Change Management, Step 6: The Short Term

 Sharing a same sense of urgency, a coalition has developed and shared a vision of a more collaborative organisation. This has led to the first actions being taken. To encourage those who have begun to take action, convince those who are still not sure, and disarm the sceptics, it now becomes important to achieve the first initial successes (quick wins).

The need to achieve quick results

Some people believe that only long term results count and quick successes are just a diversion. But this is to ignore the psychological dimension blog conduite chagement 6 and, in particular, the way time is perceived, which will not be the same for all involved participants. The process of changing collaborative working practices will take at least several years. This will come as no surprise to senior managers, for whom "long term" normally signifies from three to ten years. For many operational staff members, by contrast, short term signifies a week and long term signifies a maximum of a year. For these individuals, an absence of results is quickly viewed as an indication of failure, leading to disengagement.

To better understand the importance of the need for initial results, it is interesting to take inspiration from the kind of approach used in selling: in order to "sell" the idea of change to employees, testimonials from the first wave of "customers" are required, i.e. the first individuals to have benefited from the implementation of a collaborative, social solution.

Do not leave things to chance

The way the process of change occurs cannot be left to chance. Many managers are so convinced of the merits of their vision that they fail to blog conduite changement 6 - roulette even recognise the need to manage the first, initial successes, especially in cases where they have been able to generate high levels of commitment to the project and get individuals to take action. John Kotter underlines the significantly greater need for managers rather than leaders at this stage, as managers are the ones who will know how to organise the process of taking the action required to obtain the expected results.

This is precisely the kind of approach a collaborative, social solution makes possible. It can be put to use immediately to set up a pilot phase, during which it is recommended that up to 10% of target users should be brought into and involved in the process. This results in part of the process of adaptation being pushed back until after this pilot phase, which corresponds to an agile approach to project management and avoids subjecting individuals to a development process unnecessarily. Furthermore, it is advantageous to have personnel who will actively participate in developing later versions strongly involved at this stage. It also provides an opportunity to act on any constructive comments offered by those who view the project with a critical eye. And finally, it is absolutely essential that this pilot phase is rolled out across several different areas of activity liable to produce quick wins.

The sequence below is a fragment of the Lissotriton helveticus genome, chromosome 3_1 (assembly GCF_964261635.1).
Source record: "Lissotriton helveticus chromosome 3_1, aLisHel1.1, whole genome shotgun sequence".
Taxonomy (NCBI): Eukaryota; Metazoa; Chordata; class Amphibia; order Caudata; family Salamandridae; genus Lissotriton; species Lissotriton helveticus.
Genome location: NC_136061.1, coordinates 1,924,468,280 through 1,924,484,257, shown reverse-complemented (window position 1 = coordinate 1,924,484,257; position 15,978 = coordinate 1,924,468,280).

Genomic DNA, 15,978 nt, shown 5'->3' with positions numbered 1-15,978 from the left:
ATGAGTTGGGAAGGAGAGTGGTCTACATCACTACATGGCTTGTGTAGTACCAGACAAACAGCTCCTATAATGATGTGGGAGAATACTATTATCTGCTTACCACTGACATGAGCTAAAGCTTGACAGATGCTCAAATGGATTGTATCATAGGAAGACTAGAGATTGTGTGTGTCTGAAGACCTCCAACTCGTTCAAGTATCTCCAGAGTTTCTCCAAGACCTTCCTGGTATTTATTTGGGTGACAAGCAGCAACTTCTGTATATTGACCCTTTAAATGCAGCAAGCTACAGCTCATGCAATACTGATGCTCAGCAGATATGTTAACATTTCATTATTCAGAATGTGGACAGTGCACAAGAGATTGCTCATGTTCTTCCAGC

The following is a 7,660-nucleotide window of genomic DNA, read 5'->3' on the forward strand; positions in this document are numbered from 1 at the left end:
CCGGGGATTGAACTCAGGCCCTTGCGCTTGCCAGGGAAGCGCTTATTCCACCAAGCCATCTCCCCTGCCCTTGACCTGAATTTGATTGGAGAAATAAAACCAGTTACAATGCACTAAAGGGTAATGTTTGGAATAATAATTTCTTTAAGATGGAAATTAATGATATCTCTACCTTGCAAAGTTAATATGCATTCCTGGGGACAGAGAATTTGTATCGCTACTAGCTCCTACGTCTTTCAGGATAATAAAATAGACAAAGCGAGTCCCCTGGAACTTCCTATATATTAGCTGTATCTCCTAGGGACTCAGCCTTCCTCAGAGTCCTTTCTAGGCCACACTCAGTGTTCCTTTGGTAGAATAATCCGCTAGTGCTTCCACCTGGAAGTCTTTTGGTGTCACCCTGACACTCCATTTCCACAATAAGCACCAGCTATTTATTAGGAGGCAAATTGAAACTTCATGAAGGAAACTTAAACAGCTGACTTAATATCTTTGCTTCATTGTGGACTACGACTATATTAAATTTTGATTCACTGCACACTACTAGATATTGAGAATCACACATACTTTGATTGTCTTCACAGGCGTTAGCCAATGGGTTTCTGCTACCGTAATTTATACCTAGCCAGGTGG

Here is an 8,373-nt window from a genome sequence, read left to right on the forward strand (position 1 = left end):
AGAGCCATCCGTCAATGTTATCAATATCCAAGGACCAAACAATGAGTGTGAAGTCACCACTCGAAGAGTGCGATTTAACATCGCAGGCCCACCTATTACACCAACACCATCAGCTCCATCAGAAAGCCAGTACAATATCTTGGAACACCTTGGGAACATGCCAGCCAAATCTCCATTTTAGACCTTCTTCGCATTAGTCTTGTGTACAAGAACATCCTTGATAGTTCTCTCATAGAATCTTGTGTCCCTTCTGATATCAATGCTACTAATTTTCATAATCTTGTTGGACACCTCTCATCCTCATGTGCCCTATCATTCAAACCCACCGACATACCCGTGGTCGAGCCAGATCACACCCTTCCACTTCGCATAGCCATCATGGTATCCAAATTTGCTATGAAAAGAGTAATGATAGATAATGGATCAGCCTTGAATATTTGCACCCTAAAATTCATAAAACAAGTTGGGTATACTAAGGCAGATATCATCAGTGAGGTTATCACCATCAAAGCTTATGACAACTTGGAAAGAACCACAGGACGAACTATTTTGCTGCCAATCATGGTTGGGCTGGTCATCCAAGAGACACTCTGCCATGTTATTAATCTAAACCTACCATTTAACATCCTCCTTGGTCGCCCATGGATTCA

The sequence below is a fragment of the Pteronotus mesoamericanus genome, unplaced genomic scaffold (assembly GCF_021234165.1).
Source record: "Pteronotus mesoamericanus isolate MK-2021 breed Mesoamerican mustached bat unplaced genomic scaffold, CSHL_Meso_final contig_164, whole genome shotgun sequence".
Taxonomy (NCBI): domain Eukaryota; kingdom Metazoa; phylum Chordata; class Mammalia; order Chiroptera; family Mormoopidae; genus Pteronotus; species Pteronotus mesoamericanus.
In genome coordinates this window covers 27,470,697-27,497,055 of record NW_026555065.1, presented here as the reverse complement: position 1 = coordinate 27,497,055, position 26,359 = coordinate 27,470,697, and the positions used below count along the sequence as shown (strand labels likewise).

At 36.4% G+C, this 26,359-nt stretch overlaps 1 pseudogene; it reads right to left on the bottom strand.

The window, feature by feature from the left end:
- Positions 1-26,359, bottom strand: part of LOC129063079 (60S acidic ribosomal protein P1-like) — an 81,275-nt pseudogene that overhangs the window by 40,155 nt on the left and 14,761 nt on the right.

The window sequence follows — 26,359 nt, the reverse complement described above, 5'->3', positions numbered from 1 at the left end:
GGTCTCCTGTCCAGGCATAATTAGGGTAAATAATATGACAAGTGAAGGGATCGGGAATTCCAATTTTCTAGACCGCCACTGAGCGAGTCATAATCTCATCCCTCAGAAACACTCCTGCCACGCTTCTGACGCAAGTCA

Examples of convincing outcomes

To be convincing, outcomes need to be both clear to see and conclusive, i.e. they must unambiguously be the result of the behavioural changes blog conduite changement 6 - fleche brought about. With the wide variety of uses to which it can be put, the new collaborative, social tool has many possibilities to offer, and these can be deduced through the application of vision. Choosing them involves applying criteria such as visibility, measurability, and above all the potential they offer in terms of getting different categories of people involved: what is needed are influencers, pragmatic individuals and those able to free up the amount of time required to make the project successful.

Here are some examples of the kinds of professional settings in which we have found a collaborative, social tool to be effective:

  • A response to a major call to tender requiring the involvement of a large number of participants over a short space of time
  • Breaking isolation and enabling peer support: professional assistants, concierges, itinerant support staff, etc.
  • A product/service development project involving different but complementary professional skill sets: marketing, technology, sales, legal, etc.
  • Managing a project that involves participants from outside the organisation, i.e. partners, suppliers and customers
  • Setting up a document repository to reduce the amount of emails sent and telephone calls made between sales staff and the head office
  • Sharing knowledge in specialised international communities via a question/response approach

In general, the areas of activity to target are those likely to produce rapid successes, though this does not exclude the possibility of running longer term, more speculative projects in parallel.

Another type of setting/area of activity to consider is the kind of non-professional communities that, due to their informal character, serve to bring together individuals who share a passion for a particular subject.

Finally, it is practically essential to set up a space dedicated to managing the process of change, so that the vision of the collaborative, social project can be presented, dialogue can be encouraged, successes communicated, advice provided, and any required/expected documents and information made available.


Receive our 8 Step Thematic Guide to Change Management applied to collaborative projects

See also:

Try Jalios Workplace free of charge or schedule a demo !

Discover all the features and services of our Jalios Workplace solution.

30-day free trial       Schedule a demo